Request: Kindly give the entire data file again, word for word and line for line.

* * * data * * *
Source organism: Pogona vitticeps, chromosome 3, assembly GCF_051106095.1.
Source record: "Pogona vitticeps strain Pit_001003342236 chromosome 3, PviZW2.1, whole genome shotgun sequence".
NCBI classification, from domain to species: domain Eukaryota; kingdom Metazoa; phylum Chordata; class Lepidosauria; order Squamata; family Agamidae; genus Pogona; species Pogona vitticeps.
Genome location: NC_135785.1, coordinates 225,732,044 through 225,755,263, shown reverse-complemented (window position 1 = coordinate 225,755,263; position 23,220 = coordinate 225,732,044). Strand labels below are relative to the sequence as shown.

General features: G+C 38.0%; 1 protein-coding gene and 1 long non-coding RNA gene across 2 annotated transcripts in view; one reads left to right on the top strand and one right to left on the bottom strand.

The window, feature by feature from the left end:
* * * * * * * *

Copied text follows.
Source organism: Pogona vitticeps, chromosome 3, assembly GCF_051106095.1.
Source record: "Pogona vitticeps strain Pit_001003342236 chromosome 3, PviZW2.1, whole genome shotgun sequence".
NCBI classification, from domain to species: domain Eukaryota; kingdom Metazoa; phylum Chordata; class Lepidosauria; order Squamata; family Agamidae; genus Pogona; species Pogona vitticeps.
Genome location: NC_135785.1, coordinates 225,732,044 through 225,755,263, shown reverse-complemented (window position 1 = coordinate 225,755,263; position 23,220 = coordinate 225,732,044). Strand labels below are relative to the sequence as shown.

General features: G+C 38.0%; 1 protein-coding gene and 1 long non-coding RNA gene across 2 annotated transcripts in view; one reads left to right on the top strand and one right to left on the bottom strand.

The window, feature by feature from the left end: